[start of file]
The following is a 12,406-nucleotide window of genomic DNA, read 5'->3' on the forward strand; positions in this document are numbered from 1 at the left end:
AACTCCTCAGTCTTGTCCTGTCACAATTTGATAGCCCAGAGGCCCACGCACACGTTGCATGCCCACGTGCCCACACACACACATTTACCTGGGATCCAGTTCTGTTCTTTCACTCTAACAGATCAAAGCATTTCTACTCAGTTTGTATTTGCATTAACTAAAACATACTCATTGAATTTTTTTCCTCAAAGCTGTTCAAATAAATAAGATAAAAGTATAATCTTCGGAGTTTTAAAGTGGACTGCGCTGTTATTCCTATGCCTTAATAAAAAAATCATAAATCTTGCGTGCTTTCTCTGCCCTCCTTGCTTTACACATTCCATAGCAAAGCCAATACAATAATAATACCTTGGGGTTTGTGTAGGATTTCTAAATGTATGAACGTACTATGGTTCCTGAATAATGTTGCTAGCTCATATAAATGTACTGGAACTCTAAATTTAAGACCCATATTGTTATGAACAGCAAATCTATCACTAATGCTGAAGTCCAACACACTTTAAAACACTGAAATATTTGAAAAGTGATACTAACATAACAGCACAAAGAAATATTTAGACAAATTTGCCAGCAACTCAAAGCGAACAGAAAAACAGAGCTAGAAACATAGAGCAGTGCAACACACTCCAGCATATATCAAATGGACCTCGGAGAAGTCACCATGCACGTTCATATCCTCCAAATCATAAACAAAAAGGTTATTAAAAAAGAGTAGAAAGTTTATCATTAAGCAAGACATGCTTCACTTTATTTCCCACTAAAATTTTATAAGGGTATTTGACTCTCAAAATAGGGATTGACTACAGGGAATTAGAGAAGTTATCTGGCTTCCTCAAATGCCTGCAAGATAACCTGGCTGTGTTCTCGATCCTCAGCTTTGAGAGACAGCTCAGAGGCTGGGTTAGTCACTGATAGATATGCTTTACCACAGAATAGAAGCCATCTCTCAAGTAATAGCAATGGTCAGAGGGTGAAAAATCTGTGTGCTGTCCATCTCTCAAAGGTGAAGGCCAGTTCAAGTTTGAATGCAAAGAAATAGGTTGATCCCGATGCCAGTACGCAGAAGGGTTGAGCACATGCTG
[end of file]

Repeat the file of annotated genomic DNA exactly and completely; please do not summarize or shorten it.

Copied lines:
The following is a 12,406-nucleotide window of genomic DNA, read 5'->3' on the forward strand; positions in this document are numbered from 1 at the left end:
AACTCCTCAGTCTTGTCCTGTCACAATTTGATAGCCCAGAGGCCCACGCACACGTTGCATGCCCACGTGCCCACACACACACATTTACCTGGGATCCAGTTCTGTTCTTTCACTCTAACAGATCAAAGCATTTCTACTCAGTTTGTATTTGCATTAACTAAAACATACTCATTGAATTTTTTTCCTCAAAGCTGTTCAAATAAATAAGATAAAAGTATAATCTTCGGAGTTTTAAAGTGGACTGCGCTGTTATTCCTATGCCTTAATAAAAAAATCATAAATCTTGCGTGCTTTCTCTGCCCTCCTTGCTTTACACATTCCATAGCAAAGCCAATACAATAATAATACCTTGGGGTTTGTGTAGGATTTCTAAATGTATGAACGTACTATGGTTCCTGAATAATGTTGCTAGCTCATATAAATGTACTGGAACTCTAAATTTAAGACCCATATTGTTATGAACAGCAAATCTATCACTAATGCTGAAGTCCAACACACTTTAAAACACTGAAATATTTGAAAAGTGATACTAACATAACAGCACAAAGAAATATTTAGACAAATTTGCCAGCAACTCAAAGCGAACAGAAAAACAGAGCTAGAAACATAGAGCAGTGCAACACACTCCAGCATATATCAAATGGACCTCGGAGAAGTCACCATGCACGTTCATATCCTCCAAATCATAAACAAAAAGGTTATTAAAAAAGAGTAGAAAGTTTATCATTAAGCAAGACATGCTTCACTTTATTTCCCACTAAAATTTTATAAGGGTATTTGACTCTCAAAATAGGGATTGACTACAGGGAATTAGAGAAGTTATCTGGCTTCCTCAAATGCCTGCAAGATAACCTGGCTGTGTTCTCGATCCTCAGCTTTGAGAGACAGCTCAGAGGCTGGGTTAGTCACTGATAGATATGCTTTACCACAGAATAGAAGCCATCTCTCAAGTAATAGCAATGGTCAGAGGGTGAAAAATCTGTGTGCTGTCCATCTCTCAAAGGTGAAGGCCAGTTCAAGTTTGAATGCAAAGAAATAGGTTGATCCCGATGCCAGTACGCAGAAGGGTTGAGCACATGCTG